OFFENSIVE LINE (90) Every unit on offense performed well but the key was a first team O-line that didn't allow any sacks and paved the way for UT's running backs to average 4.9 yards per carry. Josh McNeil is becoming a stalwart in his second year at center and Eric Young has been more than serviceable in replacing Aaron Sears. Anthony Parker has all conference potential and the some solid depth is developing behind the first team. Southern Miss had a good defensive front but lacked depth and it showed as the game unfolded. This unit appears to be coming together and it holds the key to Tennessee's chances Saturday in The Swamp.

QUARTERBACKS (86) Erik Ainge played like a seasoned veteran and kept Tennessee close until the defense could get on track. He's throwing the ball accurately and on time, and he's doing it without a go-to receiver. Displayed excellent arm strength on some deep out routes. He still shows a tendency to throw short of the first-down marker in third-down situations. Jonathan Crompton played a couple of series and suffered UT's only sack and first turnover of the game on the same play. He didn't get protection on what was his only called pass, but he should have secured the ball better.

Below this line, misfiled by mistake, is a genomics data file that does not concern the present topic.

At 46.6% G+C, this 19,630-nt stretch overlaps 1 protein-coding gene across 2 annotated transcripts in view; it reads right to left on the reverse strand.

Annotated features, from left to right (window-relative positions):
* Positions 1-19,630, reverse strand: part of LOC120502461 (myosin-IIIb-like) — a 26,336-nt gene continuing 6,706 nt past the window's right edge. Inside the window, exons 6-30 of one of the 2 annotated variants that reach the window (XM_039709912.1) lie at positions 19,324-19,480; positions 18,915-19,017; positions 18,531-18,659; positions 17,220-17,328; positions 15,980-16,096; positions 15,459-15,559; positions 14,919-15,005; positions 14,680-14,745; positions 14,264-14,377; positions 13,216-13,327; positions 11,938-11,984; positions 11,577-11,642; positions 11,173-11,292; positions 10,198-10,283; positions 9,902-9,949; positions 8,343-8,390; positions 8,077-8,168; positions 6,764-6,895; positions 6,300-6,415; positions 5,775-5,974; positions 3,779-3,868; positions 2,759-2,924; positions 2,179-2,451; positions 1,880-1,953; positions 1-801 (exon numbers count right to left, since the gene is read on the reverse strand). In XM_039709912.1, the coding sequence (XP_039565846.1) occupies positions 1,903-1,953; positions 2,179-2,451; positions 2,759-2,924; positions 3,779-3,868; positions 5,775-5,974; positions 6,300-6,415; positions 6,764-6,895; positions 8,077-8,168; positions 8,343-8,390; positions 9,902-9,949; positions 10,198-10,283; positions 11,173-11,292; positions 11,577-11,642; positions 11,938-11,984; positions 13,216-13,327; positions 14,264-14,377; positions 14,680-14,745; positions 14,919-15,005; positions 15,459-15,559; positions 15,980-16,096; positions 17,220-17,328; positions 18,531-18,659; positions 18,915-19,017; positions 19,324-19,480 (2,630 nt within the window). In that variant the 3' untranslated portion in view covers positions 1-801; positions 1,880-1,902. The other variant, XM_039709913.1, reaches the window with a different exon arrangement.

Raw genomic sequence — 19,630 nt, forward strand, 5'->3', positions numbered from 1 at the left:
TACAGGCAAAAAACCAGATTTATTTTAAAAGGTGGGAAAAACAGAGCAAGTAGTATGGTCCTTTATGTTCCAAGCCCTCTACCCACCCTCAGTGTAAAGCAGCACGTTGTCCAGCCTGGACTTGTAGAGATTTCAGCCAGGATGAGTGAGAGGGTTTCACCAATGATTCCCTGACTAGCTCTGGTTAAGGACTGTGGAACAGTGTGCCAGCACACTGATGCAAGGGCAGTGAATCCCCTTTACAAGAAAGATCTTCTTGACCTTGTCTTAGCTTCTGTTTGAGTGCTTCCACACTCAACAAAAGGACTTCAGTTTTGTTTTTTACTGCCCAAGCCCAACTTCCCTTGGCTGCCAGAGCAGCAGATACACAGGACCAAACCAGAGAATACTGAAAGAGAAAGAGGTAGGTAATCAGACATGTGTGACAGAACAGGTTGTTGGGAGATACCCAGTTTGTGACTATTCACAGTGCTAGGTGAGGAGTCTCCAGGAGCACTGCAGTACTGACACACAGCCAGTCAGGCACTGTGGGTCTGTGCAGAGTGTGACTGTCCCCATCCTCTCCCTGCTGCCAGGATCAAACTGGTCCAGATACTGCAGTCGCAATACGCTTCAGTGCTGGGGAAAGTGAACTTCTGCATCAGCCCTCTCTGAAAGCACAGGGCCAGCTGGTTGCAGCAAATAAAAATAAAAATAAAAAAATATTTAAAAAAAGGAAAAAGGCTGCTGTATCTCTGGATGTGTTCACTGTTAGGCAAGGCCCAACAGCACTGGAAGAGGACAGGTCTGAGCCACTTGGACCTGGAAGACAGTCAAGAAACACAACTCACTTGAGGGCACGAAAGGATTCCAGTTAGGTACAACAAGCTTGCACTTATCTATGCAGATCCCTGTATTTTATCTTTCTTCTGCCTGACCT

RUNNING BACKS (85) Arian Foster had his second big game of the season, gaining 125 yards and scoring two touchdowns on 23 carries. His longest run was 21 yards and questions remain about his breakaway ability. However he appears much stronger and better conditioned than he was in 2006, and he has proven he is capable of carrying the load as a feature back. His running style is reminiscent of Shaun Alexander. Freshman Lennon Creer saw his first significant action and demonstrated the change-of-pace capability to complement Foster. He finished with 53 yards in six carries including a 38-yard gallop. LaMarcus Coker (four carries for 11 yards) returned from a suspension giving UT another explosive ball carrier with big-play talent. The lack of a true blocking fullback limits Tennessee's power game.

RECEIVERS (82) The development of Austin Rogers (seven catches for 112 yards and a touchdown) and Lucas Taylor (five catches for 118 yards) has been the biggest surprise of the season to this point. Trooper Taylor seems to get the best out of any group he coaches. Unfortunately, no other receivers have stepped up and that could become a problem. Neither Rogers or Taylor are particularly big and an opponent with strong cover corners could shut them down. Still this is much more than most expected from UT's receivers and there is talent behind the starters.

OVERALL (86) This was a sound performance without any glaring weaknesses. However the Vols will play much stronger defenses this season and it remains to be seen if they can repeat it against SEC competition.

Inside Tennessee Top Stories